Abstract: Practicing While Black: Responding to Everyday Racism in 2020 during Multiple Pandemics (Society for Social Work and Research 27th Annual Conference - Social Work Science and Complex Problems: Battling Inequities + Building Solutions)

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Practicing While Black: Responding to Everyday Racism in 2020 during Multiple Pandemics

Friday, January 13, 2023
Camelback B, 2nd Level (Sheraton Phoenix Downtown)
* noted as presenting author
Reshawna Chapple, PhD, LCSW, Associate Professor, University of Central Florida, Orlando, FL
Ashley Morris, MSW, Social Worker/Doctoral Student, University of Central Florida - Social Work, Orlando, FL
Shelleta Ladonice, MSW, Graduate Research Associate, University of Central Florida, Orlando, FL
Being a social worker during a time of crisis is difficult; being a Black female social worker during a time of crisis can be especially triggering, particularly when the crisis is race related. At the height of the COVID-19 global pandemic, while the world was on lockdown, a viral video showing the police murder of an unarmed Black man, George Floyd, exposed America's racist underbelly. As Black and white Americans alike struggled to process these events in the midst of a global virus, many sought out Black therapists. Using an autobiographical feminist standpoint epistemology approach, we highlighted the stories of three Black female social workers. These narratives explore the lived experiences of Black female social workers practicing during multiple pandemics (racial and COVID-19), global lockdowns, economic and emotional uncertainty, political polarization and animosity due to the U.S. presidential elections, and Former President Trump’s refusal to concede the election and the subsequent Capitol insurrection. The narratives examine the countertransference that comes up in cross-racial and intra-racial therapeutic dynamics during these pandemics. Self-care is discussed, as it is essential for survival during these times and may look different for Black practitioners.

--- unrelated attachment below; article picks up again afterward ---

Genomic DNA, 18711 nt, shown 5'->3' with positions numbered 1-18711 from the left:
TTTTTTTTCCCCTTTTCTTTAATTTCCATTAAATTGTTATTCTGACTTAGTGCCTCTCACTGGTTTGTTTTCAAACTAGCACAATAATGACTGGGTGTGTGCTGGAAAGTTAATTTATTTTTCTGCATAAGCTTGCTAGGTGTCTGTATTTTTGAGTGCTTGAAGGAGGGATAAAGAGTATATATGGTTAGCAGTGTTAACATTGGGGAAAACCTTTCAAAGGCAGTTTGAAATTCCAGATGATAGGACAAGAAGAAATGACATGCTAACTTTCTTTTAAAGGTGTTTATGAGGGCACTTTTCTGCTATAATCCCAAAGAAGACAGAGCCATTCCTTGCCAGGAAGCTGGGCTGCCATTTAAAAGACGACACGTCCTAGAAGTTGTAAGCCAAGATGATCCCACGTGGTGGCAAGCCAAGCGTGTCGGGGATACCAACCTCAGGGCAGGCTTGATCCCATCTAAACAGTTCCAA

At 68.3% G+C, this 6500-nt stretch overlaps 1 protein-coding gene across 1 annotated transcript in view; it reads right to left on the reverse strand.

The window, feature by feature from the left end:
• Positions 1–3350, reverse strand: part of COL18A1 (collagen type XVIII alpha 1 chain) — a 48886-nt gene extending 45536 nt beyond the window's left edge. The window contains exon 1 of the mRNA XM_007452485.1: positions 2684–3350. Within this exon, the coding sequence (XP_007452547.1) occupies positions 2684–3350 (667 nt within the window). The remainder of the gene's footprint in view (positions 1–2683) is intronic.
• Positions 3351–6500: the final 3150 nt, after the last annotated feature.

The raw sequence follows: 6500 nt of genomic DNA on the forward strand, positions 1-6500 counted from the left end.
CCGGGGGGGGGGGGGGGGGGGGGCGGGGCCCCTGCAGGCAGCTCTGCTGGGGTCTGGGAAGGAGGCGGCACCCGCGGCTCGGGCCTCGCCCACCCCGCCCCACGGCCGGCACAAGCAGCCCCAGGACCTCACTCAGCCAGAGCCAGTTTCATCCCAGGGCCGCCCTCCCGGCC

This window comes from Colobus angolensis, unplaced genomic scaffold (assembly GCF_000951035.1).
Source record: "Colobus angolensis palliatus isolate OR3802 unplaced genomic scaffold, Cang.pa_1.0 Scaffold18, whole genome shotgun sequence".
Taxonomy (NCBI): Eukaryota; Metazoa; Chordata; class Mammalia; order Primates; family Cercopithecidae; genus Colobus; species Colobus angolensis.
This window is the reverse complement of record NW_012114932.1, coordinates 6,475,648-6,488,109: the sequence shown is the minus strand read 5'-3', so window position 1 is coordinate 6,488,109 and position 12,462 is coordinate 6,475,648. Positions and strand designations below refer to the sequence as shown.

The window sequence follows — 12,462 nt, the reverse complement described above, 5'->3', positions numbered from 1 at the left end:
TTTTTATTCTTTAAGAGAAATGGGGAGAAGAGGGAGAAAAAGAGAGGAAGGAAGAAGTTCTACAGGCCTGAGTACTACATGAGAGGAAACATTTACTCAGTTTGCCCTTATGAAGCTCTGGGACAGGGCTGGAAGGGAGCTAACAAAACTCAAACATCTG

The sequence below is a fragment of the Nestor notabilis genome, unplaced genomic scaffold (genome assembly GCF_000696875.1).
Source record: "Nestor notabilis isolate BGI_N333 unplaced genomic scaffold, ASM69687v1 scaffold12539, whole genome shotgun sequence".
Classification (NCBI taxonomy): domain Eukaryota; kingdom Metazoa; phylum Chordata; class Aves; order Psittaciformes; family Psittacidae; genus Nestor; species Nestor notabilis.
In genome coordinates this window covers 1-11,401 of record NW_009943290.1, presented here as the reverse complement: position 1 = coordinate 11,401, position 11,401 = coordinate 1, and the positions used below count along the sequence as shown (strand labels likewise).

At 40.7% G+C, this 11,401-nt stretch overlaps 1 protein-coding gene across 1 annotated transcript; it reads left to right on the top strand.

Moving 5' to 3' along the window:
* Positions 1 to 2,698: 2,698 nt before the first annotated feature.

This paper presents autobiographical narratives from three Black female social workers practicing during the events of 2020 (the Covid-19 pandemic and the racial unrest after the murder of George Floyd). Author one is a tenured university professor, practicing clinical social worker, and supervisor to therapists from various clinical disciplines, with a focus on mentoring BIPOC (Black, Indigenous and People of Color) social workers. Authors two and three are practicing, graduate-level counselors who hold Master of Social Work (MSW) degrees and are doctoral students.


Black social workers, we must help our BIPOC clients process the same racial trauma that we are experiencing; on the other hand, we must guide white clients through disagreements with friends and family members with whom they strongly disagree about the racial climate, Black Lives Matter, or Trump, or console them as they experience guilt or confusion while confronting their white privilege. Additionally, we are doing this during a Pandemic that is disproportionately affecting Black Americans at an alarming rate. Navigating a triple-faceted pandemic has been a feat. To tackle these daily issues, we must practice self-care. Taking extra good care of ourselves, especially in times of distress, helps us cope with the roller coaster of emotions and events around us and models to our clients the importance of self-care as a regular practice.

Conclusions and Implications

Intersectionality and critical race grounded theories provide a lens for understanding lived experiences of marginalized populations. Additionally, autobiographical narratives can provide unique insight into understudied populations and aid the development of inclusive and anti-racist teaching and social work practices.